For some people, having vision problems is a sign of Alzheimer’s. This might lead to difficulty with balance or trouble reading. They might also have problems judging distance and determining color or contrast, causing issues with driving. What is a typical age-related change? Vision changes related to cataracts.
- New problems with words in speaking or writing
People living with Alzheimer’s might have trouble following or joining a conversation. They might stop in the middle of a conversation and have no idea how to continue, or they might repeat themselves. They might also struggle with vocabulary, have trouble naming a familiar object or use the wrong name (e.g., calling a “watch” a “hand-clock”). What’s a typical age-related change? Sometimes having trouble finding the right word.
- Misplacing things and losing the ability to retrace steps
People living with Alzheimer’s disease might put things in unusual places. They might lose things and be unable to go back over their steps to find them again. They might accuse others of stealing, especially as the disease progresses. What’s a typical age-related change? Misplacing things from time to time and retracing steps to find them.
- Decreased or poor judgment
Individuals might experience changes in judgment or decision-making. For example, they might use poor judgment when dealing with money or pay less attention to grooming or keeping themselves clean. What’s a typical age-related change? Making a bad decision or mistake once in a while, like neglecting to change the oil in the car.
- Withdrawal from work or social activities
People living with Alzheimer’s disease might experience changes in the ability to hold or follow a conversation. As a result, they might withdraw from hobbies, social activities or other engagements. They might have trouble keeping up with a favorite team or activity. What’s a typical age-related change? Sometimes feeling uninterested in family or social obligations.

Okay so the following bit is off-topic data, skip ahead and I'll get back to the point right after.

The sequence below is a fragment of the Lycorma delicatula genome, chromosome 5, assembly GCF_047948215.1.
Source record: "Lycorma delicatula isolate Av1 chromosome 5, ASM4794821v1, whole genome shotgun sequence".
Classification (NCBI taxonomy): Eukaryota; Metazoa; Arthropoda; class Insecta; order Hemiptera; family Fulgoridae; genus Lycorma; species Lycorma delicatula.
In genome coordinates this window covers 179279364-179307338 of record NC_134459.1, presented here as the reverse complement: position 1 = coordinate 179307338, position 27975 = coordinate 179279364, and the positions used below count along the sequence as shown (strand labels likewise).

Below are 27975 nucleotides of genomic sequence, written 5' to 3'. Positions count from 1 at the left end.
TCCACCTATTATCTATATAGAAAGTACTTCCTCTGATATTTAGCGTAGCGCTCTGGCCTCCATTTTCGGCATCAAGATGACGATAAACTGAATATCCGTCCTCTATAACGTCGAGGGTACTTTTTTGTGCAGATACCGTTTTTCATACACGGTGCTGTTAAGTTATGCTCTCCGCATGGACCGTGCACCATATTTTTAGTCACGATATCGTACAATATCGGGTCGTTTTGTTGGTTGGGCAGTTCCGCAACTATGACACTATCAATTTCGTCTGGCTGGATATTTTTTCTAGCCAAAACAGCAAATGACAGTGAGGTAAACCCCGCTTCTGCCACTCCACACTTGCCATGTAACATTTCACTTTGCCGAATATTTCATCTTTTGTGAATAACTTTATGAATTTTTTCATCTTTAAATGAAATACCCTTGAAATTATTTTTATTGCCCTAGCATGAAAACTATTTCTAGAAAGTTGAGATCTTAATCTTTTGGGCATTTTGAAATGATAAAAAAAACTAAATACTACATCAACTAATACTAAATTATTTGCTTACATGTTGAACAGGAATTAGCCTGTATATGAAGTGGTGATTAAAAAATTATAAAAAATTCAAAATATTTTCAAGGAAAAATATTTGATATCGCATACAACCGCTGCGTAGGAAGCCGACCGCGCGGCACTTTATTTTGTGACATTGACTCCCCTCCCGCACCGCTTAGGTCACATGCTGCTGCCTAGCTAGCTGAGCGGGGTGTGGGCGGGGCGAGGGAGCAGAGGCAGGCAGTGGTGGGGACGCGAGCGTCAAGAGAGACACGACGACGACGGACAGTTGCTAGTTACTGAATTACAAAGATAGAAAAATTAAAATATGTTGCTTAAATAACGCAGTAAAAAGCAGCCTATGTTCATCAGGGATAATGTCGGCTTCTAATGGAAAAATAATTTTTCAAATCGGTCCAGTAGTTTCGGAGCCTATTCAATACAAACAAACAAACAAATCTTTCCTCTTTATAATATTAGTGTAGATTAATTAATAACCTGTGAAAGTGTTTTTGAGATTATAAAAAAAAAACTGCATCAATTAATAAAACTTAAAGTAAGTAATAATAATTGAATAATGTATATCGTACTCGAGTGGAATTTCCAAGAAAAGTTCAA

- Changes in mood and personality
Individuals living with Alzheimer’s might experience mood and personality changes. They can become confused, suspicious, depressed, fearful or anxious. They might be easily upset at home, with friends or when out of their comfort zone. What’s a typical age-related change? Developing very specific ways of doing things and becoming irritable when a routine is disrupted.
In conclusion, according to the experts, early detection matters. If you notice one or more signs in yourself or another person, get checked. These are significant health concerns that should be evaluated by a doctor. Getting checked by your doctor can help determine if the symptoms you are experiencing are truly due to Alzheimer’s or some other — perhaps even treatable — condition.
Judd Matsunaga is the founding attorney of Elder Law Services of California, a law firm that specializes in Medi-Cal Planning, Estate Planning and Probate. He can be contacted at (310) 348-2995 or email@example.com. The opinions expressed in this article are the author’s own and do not necessarily reflect the view of the Pacific Citizen or constitute legal or tax advice and should not be treated as such.